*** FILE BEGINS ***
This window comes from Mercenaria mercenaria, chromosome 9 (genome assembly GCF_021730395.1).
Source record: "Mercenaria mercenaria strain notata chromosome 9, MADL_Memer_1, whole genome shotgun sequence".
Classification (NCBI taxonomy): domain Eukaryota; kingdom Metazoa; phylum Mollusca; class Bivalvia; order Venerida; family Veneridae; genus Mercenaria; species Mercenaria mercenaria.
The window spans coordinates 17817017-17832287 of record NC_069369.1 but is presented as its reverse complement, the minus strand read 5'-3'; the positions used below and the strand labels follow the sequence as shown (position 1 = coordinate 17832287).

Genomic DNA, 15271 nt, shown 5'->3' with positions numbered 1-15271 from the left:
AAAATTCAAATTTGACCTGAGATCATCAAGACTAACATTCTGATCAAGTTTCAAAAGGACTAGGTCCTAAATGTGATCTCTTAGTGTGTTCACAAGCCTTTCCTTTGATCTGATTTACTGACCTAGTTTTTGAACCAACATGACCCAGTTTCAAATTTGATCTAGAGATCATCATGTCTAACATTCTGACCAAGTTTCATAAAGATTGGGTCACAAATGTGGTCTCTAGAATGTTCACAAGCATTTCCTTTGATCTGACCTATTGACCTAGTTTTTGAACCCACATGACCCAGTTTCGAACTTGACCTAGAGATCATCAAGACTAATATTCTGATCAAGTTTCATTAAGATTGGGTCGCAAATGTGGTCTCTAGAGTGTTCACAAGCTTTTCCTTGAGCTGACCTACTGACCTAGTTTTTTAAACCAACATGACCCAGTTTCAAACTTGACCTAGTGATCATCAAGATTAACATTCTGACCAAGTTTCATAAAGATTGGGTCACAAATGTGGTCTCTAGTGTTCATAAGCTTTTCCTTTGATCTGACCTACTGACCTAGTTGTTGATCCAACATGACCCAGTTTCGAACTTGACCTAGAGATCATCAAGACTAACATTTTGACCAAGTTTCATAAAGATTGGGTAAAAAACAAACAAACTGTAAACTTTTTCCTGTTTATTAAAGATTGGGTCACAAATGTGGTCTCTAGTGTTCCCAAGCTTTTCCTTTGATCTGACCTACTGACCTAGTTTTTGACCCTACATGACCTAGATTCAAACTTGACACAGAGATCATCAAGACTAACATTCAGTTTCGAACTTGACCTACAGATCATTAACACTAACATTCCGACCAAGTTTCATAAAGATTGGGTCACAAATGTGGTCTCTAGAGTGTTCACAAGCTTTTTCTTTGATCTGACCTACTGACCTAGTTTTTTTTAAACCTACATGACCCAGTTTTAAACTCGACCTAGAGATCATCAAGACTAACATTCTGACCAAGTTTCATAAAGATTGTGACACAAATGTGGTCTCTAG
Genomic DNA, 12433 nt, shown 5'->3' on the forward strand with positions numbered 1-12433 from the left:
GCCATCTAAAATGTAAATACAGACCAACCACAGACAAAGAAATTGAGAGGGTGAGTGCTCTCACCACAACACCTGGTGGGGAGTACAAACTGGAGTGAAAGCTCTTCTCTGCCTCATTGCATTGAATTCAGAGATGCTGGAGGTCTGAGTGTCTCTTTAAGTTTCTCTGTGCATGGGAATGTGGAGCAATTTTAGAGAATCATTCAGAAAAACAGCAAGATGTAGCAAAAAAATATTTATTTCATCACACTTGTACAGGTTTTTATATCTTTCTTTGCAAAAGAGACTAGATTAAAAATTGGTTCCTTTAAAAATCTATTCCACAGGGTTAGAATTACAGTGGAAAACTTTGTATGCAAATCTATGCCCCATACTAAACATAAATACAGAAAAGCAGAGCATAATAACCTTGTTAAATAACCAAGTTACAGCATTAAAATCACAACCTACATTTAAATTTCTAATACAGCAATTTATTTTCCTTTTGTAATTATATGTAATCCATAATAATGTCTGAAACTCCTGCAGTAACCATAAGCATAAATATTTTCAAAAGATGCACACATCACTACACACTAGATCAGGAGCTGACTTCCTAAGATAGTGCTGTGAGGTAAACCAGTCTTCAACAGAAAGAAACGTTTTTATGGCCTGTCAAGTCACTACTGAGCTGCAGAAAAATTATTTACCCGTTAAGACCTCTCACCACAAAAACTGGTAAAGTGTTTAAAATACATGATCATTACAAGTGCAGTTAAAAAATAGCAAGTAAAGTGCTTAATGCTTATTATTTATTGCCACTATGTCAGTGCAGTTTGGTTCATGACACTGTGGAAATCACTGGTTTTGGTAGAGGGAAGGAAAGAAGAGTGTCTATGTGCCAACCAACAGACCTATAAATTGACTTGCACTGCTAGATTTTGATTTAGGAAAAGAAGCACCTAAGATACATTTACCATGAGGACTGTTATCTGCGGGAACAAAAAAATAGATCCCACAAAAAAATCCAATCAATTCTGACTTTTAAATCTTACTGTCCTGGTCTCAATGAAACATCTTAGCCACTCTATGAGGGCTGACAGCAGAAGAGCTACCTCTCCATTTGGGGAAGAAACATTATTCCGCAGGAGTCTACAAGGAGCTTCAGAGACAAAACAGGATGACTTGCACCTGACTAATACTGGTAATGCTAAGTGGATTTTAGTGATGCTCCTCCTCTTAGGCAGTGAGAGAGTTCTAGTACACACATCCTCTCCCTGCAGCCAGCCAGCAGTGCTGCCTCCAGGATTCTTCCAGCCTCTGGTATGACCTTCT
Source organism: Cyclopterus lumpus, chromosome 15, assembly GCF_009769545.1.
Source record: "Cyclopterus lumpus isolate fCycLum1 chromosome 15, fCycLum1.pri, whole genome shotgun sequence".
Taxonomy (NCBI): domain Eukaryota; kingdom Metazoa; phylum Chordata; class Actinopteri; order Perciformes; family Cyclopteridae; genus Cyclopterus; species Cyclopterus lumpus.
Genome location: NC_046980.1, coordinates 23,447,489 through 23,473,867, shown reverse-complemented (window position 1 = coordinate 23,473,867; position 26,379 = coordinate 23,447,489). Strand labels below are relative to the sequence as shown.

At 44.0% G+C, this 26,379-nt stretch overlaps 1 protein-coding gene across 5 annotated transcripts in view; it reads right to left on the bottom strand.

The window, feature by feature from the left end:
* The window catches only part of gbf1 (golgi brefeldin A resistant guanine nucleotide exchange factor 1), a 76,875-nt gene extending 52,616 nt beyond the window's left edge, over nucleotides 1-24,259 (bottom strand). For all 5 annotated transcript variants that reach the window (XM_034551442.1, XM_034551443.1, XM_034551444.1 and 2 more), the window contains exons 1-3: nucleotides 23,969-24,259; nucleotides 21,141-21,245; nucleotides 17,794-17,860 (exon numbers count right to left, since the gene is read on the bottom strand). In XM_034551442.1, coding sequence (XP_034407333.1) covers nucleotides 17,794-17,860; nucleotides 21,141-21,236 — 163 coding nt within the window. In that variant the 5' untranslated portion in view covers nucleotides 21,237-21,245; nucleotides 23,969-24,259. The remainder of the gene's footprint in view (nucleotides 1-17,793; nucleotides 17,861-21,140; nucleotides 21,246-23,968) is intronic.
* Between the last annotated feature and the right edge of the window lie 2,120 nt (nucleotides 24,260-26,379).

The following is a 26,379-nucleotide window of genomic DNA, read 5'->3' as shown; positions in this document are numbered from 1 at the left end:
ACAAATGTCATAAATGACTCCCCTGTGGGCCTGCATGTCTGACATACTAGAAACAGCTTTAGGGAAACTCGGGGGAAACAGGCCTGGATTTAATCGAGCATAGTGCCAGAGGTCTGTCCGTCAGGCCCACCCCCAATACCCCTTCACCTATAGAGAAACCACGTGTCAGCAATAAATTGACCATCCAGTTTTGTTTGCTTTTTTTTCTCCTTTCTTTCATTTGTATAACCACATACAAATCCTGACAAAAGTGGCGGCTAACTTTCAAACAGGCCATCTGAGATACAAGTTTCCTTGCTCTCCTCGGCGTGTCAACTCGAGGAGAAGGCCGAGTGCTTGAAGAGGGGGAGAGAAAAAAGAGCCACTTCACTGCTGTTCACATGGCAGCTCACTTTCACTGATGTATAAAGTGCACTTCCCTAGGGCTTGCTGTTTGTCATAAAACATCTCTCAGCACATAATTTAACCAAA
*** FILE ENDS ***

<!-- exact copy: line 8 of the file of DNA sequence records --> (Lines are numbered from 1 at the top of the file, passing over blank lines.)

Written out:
GCCATCTAAAATGTAAATACAGACCAACCACAGACAAAGAAATTGAGAGGGTGAGTGCTCTCACCACAACACCTGGTGGGGAGTACAAACTGGAGTGAAAGCTCTTCTCTGCCTCATTGCATTGAATTCAGAGATGCTGGAGGTCTGAGTGTCTCTTTAAGTTTCTCTGTGCATGGGAATGTGGAGCAATTTTAGAGAATCATTCAGAAAAACAGCAAGATGTAGCAAAAAAATATTTATTTCATCACACTTGTACAGGTTTTTATATCTTTCTTTGCAAAAGAGACTAGATTAAAAATTGGTTCCTTTAAAAATCTATTCCACAGGGTTAGAATTACAGTGGAAAACTTTGTATGCAAATCTATGCCCCATACTAAACATAAATACAGAAAAGCAGAGCATAATAACCTTGTTAAATAACCAAGTTACAGCATTAAAATCACAACCTACATTTAAATTTCTAATACAGCAATTTATTTTCCTTTTGTAATTATATGTAATCCATAATAATGTCTGAAACTCCTGCAGTAACCATAAGCATAAATATTTTCAAAAGATGCACACATCACTACACACTAGATCAGGAGCTGACTTCCTAAGATAGTGCTGTGAGGTAAACCAGTCTTCAACAGAAAGAAACGTTTTTATGGCCTGTCAAGTCACTACTGAGCTGCAGAAAAATTATTTACCCGTTAAGACCTCTCACCACAAAAACTGGTAAAGTGTTTAAAATACATGATCATTACAAGTGCAGTTAAAAAATAGCAAGTAAAGTGCTTAATGCTTATTATTTATTGCCACTATGTCAGTGCAGTTTGGTTCATGACACTGTGGAAATCACTGGTTTTGGTAGAGGGAAGGAAAGAAGAGTGTCTATGTGCCAACCAACAGACCTATAAATTGACTTGCACTGCTAGATTTTGATTTAGGAAAAGAAGCACCTAAGATACATTTACCATGAGGACTGTTATCTGCGGGAACAAAAAAATAGATCCCACAAAAAAATCCAATCAATTCTGACTTTTAAATCTTACTGTCCTGGTCTCAATGAAACATCTTAGCCACTCTATGAGGGCTGACAGCAGAAGAGCTACCTCTCCATTTGGGGAAGAAACATTATTCCGCAGGAGTCTACAAGGAGCTTCAGAGACAAAACAGGATGACTTGCACCTGACTAATACTGGTAATGCTAAGTGGATTTTAGTGATGCTCCTCCTCTTAGGCAGTGAGAGAGTTCTAGTACACACATCCTCTCCCTGCAGCCAGCCAGCAGTGCTGCCTCCAGGATTCTTCCAGCCTCTGGTATGACCTTCT